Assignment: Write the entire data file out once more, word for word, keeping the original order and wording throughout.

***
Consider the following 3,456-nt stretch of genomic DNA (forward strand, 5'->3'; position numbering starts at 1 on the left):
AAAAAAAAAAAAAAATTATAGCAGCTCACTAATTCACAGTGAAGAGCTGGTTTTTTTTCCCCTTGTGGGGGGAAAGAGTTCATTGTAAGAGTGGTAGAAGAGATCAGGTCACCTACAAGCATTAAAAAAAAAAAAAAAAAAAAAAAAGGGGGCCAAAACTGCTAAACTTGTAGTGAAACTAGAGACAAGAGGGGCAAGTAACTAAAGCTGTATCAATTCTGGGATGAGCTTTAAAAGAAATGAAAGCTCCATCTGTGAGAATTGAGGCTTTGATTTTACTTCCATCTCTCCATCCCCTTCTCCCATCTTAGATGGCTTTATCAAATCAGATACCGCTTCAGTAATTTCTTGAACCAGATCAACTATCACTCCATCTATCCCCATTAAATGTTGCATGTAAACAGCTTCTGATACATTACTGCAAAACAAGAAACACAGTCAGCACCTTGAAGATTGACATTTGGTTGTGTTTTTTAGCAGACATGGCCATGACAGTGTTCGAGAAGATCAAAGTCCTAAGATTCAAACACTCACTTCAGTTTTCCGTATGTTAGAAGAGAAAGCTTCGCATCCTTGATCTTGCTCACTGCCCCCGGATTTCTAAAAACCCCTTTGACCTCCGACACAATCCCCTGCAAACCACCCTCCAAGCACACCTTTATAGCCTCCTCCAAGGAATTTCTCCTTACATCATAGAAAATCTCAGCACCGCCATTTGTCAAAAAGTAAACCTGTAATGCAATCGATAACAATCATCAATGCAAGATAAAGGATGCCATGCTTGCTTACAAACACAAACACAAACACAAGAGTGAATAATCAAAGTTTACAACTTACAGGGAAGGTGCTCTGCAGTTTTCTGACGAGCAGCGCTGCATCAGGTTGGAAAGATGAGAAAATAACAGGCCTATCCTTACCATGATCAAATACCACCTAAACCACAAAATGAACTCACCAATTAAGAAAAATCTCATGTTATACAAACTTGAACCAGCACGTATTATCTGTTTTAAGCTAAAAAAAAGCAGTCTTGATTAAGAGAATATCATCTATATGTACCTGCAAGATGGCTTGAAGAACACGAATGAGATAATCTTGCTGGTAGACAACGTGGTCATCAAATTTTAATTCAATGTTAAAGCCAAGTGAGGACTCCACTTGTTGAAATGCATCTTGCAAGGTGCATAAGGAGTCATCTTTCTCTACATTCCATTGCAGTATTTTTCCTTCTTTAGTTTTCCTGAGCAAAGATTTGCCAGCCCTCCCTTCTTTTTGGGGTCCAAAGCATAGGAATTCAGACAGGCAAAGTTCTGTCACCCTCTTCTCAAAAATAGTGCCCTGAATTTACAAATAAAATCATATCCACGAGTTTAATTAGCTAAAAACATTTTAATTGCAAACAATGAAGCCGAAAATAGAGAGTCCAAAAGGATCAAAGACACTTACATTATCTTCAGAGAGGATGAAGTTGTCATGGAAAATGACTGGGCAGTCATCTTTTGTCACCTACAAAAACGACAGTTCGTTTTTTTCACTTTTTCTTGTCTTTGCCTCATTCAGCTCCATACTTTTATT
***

Consider the following 3,456-nt stretch of genomic DNA (forward strand, 5'->3'; position numbering starts at 1 on the left):
AAAAAAAAAAAAAAATTATAGCAGCTCACTAATTCACAGTGAAGAGCTGGTTTTTTTTCCCCTTGTGGGGGGAAAGAGTTCATTGTAAGAGTGGTAGAAGAGATCAGGTCACCTACAAGCATTAAAAAAAAAAAAAAAAAAAAAAAAGGGGGCCAAAACTGCTAAACTTGTAGTGAAACTAGAGACAAGAGGGGCAAGTAACTAAAGCTGTATCAATTCTGGGATGAGCTTTAAAAGAAATGAAAGCTCCATCTGTGAGAATTGAGGCTTTGATTTTACTTCCATCTCTCCATCCCCTTCTCCCATCTTAGATGGCTTTATCAAATCAGATACCGCTTCAGTAATTTCTTGAACCAGATCAACTATCACTCCATCTATCCCCATTAAATGTTGCATGTAAACAGCTTCTGATACATTACTGCAAAACAAGAAACACAGTCAGCACCTTGAAGATTGACATTTGGTTGTGTTTTTTAGCAGACATGGCCATGACAGTGTTCGAGAAGATCAAAGTCCTAAGATTCAAACACTCACTTCAGTTTTCCGTATGTTAGAAGAGAAAGCTTCGCATCCTTGATCTTGCTCACTGCCCCCGGATTTCTAAAAACCCCTTTGACCTCCGACACAATCCCCTGCAAACCACCCTCCAAGCACACCTTTATAGCCTCCTCCAAGGAATTTCTCCTTACATCATAGAAAATCTCAGCACCGCCATTTGTCAAAAAGTAAACCTGTAATGCAATCGATAACAATCATCAATGCAAGATAAAGGATGCCATGCTTGCTTACAAACACAAACACAAACACAAGAGTGAATAATCAAAGTTTACAACTTACAGGGAAGGTGCTCTGCAGTTTTCTGACGAGCAGCGCTGCATCAGGTTGGAAAGATGAGAAAATAACAGGCCTATCCTTACCATGATCAAATACCACCTAAACCACAAAATGAACTCACCAATTAAGAAAAATCTCATGTTATACAAACTTGAACCAGCACGTATTATCTGTTTTAAGCTAAAAAAAAGCAGTCTTGATTAAGAGAATATCATCTATATGTACCTGCAAGATGGCTTGAAGAACACGAATGAGATAATCTTGCTGGTAGACAACGTGGTCATCAAATTTTAATTCAATGTTAAAGCCAAGTGAGGACTCCACTTGTTGAAATGCATCTTGCAAGGTGCATAAGGAGTCATCTTTCTCTACATTCCATTGCAGTATTTTTCCTTCTTTAGTTTTCCTGAGCAAAGATTTGCCAGCCCTCCCTTCTTTTTGGGGTCCAAAGCATAGGAATTCAGACAGGCAAAGTTCTGTCACCCTCTTCTCAAAAATAGTGCCCTGAATTTACAAATAAAATCATATCCACGAGTTTAATTAGCTAAAAACATTTTAATTGCAAACAATGAAGCCGAAAATAGAGAGTCCAAAAGGATCAAAGACACTTACATTATCTTCAGAGAGGATGAAGTTGTCATGGAAAATGACTGGGCAGTCATCTTTTGTCACCTACAAAAACGACAGTTCGTTTTTTTCACTTTTTCTTGTCTTTGCCTCATTCAGCTCCATACTTTTATT